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Breakthrough in Understanding Seafood 'Tummy Bug' - Dormant Bacteria


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Breakthrough in understanding 'tummy bug' bacteria - Scientists have discovered how bacteria commonly responsible for seafood-related stomach upsets can go dormant and then "wake up".

Bacterial dormancy: A subpopulation of viable but non-culturable cells demonstrates better fitness for revival

Vibrio parahaemolyticus is a marine bacterium that can cause gastroenteritis in humans when eaten in raw or undercooked shellfish such as oysters and mussels.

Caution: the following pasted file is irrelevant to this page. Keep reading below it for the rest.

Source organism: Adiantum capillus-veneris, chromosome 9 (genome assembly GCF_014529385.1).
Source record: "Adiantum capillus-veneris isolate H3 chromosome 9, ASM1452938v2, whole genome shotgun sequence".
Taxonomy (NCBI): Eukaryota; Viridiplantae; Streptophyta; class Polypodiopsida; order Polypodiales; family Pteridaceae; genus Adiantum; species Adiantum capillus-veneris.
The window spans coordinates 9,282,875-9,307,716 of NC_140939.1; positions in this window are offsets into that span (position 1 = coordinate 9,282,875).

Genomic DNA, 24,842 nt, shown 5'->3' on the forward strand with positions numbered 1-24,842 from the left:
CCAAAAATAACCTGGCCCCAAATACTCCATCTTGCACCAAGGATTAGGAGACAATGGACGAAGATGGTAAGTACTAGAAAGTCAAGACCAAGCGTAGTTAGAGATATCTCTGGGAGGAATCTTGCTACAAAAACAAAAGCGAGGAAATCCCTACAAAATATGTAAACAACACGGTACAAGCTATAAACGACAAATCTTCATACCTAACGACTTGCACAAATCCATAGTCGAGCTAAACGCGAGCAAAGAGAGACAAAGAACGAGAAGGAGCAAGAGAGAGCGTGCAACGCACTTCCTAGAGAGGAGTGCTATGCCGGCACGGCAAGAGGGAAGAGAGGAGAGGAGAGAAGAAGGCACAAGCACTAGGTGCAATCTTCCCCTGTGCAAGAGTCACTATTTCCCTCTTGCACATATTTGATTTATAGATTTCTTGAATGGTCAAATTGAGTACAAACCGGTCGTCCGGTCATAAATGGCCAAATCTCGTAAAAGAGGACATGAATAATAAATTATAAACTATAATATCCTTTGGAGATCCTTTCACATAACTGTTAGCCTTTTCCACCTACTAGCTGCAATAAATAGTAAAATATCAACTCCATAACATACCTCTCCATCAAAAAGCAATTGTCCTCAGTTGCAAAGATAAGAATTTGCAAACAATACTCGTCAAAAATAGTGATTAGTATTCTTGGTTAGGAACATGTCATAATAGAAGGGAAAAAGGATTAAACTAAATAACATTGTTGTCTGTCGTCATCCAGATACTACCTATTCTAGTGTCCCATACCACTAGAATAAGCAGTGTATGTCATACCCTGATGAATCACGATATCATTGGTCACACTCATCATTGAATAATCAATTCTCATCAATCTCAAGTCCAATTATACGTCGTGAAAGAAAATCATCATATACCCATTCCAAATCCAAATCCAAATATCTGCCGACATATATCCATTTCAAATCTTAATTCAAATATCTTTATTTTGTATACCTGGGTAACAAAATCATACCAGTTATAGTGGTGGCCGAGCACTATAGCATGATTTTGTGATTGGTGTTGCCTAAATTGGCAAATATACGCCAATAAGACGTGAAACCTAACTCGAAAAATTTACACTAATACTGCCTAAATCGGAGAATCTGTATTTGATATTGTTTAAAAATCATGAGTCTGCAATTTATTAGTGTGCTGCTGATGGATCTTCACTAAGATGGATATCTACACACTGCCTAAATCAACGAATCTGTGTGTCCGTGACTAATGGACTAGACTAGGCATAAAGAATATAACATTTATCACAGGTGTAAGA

Some bacteria can turn dormant in cold temperatures and remain in hibernation for long periods before resuscitating. When these dormant bacteria are revived, they are just as virulent and able to cause disease.

The findings have implications for seafood safety, as dormant cells are not detectable using routine microbiological screening tests so the true bacterial load could be underestimated.

The findings suggest that the enzyme lactate dehydrogenase is key in both bacterial dormancy and resuscitation (breaking down lactic acid into pyruvate).

It is important to note that thorough cooking kills bacteria in seafood.